The Caretaker premieres in:

Saturday, 20 September 2014

WATCH: Doctor Who Extra: Time Heist Here

WATCH: Doctor Who The Caretaker Next Time Trailer Here

The Preview Review: Doctor Who Series 8 Episode 5: Time Heist [Spoiler-Free]

(While this review does not contain major spoilers or specifics, some minor things may be given away. It also draws your attention to hints in the episode. Read at your own discretion.)

This standalone episode, written by Steve Thompson and Steven Moffat, is an incredibly refreshing change and is a territory rarely seen in Doctor Who. In this episode, The Doctor answers a phone call and the duo suddenly find themselves in a dark room with no memory of how they got there, other than that they were summoned by The Architect. Their mission? To rob The Bank of Karabraxos, the most impenetrable bank in the galaxy. It's so impenetrable, they have very few security staff, incredibly big ventilation shafts and rooms and when they do finally get into the vault, there's not a single member of staff there and every box can be opened at will. That feels like a bit of an oversight to me.

But the Doctor and Clara aren't alone. They have the perfect gang to do it. A forever lonely shape-changer, Saibra (played by Pippa Bennett-Warner) and a augmented hacker/bank robber who's lost his heart, Psi (played by Jonathan Bailey) join the cold-hearted Doctor in his adventure. They are up against the villain Ms Delphox, Keeley Hawes, and The Teller, a frightening being who can sense guilt and wipe out their minds. 

Thompson's previous episodes, The Curse of the Black Spot and Journey to the Centre of the TARDIS, were divisive and hit and miss among the fans of the show. This episode is easily the highlight of his three stories so far. Moffat has also co-written this episode, among several other this series. While RTD rewrote elements of stories written under him, this is quite a rare occurrence for Moffat. Instead, he appears to be keeping a tighter leash this series by co-writing a lot more stories with this being his second out of three stories. This shows clearly, especially in the fact that the pacing of the episode is fast but not rushed, which is a common thread for his standalone stories.

This episode has quite a strange and conflicting tone to it. It feels like a dark episode trying to be a light-hearted romp and while it sometimes pulls it off, this is not always the case, especially later on. Presumably this is down to the director, Douglas MacKinnon, having just directed Listen, which was a dark episode.
The episode has a slightly western feel to the episode with the mixture of 'robbing a bank', camera shots and music. It also feels a little like Smith's era, with constant references to "a thing", and there are connections to The God Complex in particular.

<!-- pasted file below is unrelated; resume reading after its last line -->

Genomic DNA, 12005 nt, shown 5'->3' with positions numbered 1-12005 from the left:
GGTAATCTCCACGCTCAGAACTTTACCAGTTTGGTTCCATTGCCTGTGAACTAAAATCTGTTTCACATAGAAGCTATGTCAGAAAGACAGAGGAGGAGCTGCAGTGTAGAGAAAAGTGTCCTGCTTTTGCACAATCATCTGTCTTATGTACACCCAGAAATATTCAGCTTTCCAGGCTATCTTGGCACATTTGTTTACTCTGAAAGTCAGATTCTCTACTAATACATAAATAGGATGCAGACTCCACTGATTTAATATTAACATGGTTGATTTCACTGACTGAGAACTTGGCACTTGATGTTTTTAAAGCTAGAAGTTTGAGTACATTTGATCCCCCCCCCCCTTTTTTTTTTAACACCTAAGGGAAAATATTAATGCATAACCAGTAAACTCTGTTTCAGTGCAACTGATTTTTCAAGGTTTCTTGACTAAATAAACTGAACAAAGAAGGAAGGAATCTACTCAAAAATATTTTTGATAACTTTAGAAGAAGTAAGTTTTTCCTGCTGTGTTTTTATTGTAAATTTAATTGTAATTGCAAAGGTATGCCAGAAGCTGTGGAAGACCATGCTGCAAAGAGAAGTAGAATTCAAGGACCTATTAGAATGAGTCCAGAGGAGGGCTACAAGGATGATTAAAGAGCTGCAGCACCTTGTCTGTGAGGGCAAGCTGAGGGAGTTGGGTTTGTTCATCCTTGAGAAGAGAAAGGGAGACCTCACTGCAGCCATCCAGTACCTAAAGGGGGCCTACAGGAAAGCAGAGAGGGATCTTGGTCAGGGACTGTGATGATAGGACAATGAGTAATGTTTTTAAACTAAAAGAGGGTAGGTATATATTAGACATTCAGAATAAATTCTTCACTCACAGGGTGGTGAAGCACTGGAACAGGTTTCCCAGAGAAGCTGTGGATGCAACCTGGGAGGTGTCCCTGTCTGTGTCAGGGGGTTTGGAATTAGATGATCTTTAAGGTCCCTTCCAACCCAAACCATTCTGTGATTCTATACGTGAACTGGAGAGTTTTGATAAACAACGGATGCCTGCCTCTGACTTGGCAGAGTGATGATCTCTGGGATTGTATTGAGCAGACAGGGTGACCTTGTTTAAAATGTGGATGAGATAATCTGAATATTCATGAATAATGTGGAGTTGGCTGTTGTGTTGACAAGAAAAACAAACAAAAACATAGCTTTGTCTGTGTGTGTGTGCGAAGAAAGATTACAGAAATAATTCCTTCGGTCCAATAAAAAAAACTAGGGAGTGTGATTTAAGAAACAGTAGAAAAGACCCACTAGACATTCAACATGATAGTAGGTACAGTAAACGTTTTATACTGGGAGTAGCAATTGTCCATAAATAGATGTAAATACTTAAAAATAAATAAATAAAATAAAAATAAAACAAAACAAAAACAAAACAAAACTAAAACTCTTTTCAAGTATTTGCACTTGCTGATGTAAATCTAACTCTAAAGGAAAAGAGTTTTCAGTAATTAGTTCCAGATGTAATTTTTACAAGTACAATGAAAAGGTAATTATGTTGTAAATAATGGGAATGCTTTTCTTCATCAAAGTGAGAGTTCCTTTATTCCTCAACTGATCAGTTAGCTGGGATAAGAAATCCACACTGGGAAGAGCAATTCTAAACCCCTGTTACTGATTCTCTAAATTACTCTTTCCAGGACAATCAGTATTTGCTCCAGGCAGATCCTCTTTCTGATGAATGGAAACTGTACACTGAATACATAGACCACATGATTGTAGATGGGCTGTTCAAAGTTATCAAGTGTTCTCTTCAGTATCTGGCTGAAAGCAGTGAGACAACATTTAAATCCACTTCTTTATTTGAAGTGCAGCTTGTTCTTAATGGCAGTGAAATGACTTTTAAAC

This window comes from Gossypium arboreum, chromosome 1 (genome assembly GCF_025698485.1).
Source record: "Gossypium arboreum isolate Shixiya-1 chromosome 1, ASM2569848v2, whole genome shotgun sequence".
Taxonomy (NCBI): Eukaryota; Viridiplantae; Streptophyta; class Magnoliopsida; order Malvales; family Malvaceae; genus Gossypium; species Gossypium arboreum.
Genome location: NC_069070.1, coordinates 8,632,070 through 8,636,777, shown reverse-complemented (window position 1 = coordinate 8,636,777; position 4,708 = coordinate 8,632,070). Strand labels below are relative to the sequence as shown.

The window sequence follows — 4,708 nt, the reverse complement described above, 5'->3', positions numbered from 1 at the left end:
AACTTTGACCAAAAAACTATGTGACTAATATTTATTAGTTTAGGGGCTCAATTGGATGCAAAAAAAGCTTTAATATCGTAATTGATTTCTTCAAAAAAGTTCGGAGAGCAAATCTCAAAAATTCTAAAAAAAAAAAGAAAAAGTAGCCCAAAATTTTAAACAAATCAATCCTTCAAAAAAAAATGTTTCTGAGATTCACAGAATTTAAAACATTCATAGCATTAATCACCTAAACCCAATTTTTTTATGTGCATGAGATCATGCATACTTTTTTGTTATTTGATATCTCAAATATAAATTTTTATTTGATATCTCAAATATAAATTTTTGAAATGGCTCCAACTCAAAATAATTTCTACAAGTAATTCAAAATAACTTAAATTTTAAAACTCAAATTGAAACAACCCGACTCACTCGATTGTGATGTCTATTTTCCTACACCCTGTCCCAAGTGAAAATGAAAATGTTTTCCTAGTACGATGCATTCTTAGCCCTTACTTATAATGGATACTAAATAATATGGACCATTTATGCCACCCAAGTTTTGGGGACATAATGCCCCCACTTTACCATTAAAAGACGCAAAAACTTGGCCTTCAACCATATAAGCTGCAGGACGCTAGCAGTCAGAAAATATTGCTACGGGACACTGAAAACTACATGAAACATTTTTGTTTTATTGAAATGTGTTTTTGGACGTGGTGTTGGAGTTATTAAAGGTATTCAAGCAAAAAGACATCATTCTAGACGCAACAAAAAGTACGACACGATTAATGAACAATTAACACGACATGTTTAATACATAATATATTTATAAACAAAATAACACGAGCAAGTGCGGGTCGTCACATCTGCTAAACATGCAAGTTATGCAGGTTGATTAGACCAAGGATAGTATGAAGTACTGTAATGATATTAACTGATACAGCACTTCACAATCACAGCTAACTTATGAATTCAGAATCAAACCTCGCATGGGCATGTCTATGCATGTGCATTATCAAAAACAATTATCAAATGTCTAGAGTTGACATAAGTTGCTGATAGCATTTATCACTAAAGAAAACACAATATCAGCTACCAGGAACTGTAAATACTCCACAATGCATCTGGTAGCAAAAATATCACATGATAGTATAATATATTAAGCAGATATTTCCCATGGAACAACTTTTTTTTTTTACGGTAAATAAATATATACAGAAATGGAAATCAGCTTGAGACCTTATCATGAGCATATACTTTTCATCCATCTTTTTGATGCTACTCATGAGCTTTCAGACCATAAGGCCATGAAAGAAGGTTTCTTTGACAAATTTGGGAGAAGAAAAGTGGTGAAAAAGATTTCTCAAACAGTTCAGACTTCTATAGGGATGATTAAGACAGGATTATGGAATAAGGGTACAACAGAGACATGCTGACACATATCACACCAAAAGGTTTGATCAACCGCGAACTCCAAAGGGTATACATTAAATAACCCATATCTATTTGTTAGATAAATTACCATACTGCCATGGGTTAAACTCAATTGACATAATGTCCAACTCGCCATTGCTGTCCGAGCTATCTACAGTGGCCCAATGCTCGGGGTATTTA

One of the major problems I have with this episode is that there are a couple of mysteries that the episode gives which are far too predictable, something which I can't say often, and while the reveals feel rather cool, I believe it would have worked far better if they were red herrings. This episode is another "don't think about it so you don't spoil it" episode and a theme featured in the ending feels far too similar to an episode from the previous series.

Keeley Hawes plays the villain with great effort but sadly, there isn't much to play on, which could be considered understandable since it is her job, rather than any great evil motive being present. Jonathan Bailey and Pippa Bennett-Warner provide an adequate job, although Bailey's character should have been fleshed out a lot more. We're only given the information needed for the story and not a single hint more. Capaldi is still struggling to keep the Tucker at bay while Coleman is still making excuses for them. Nothing new is added to the dynamic here, which is good since anything more would cause the story to seem very rushed.

While Millennium FX normally do a wonderful job with the prosthetics on Doctor Who, and for nearly the whole episode the Teller is no expection, the final scene unfortunately lets them down massivley by giving off the sense of being far too rubbery and fake in the last scene. Luckily this is at the end and it doesn't matter nearly as much. 

Murray Gold's musical cues feature far more prominently in this episode as opposed to the previous episodes, which works very well to keep the suspense alive since there are multiple extended silent sequences in the episode. 

Finally, a short sidenote. The episode is quite important to a number of fans due to it's evidence of extended universe material being canon, for those who don't believe that. Mid-way through the episode, characters from previous stories were shown on screen. Among these were villains from classic, Torchwood and Sarah Jane Adventures, but most importantly, it contained Abslom Daak, a comic book villain featured in the DWM comics of the 80s. This is the first time that a comic book character has been seen in the show.

Overall, I enjoyed this episode massively, perhaps equalling with Listen. Sadly, unlike Listen, this episode severely lacks on the ability to rewatch it over and over. I would rate this episode 7/10.

Wednesday, 17 September 2014

Doctor Who 'Time Heist' 10 teasers

Over the course of this series we will be offering each week 10 teasers related to the upcoming episode.

10 Teasers for 'Time Heist':

  1. Washing Machine
  2. "It's just a phone"
  3. There's quite a big time just between 'Listen' and 'Time Heist'
  4. "Are you taller?"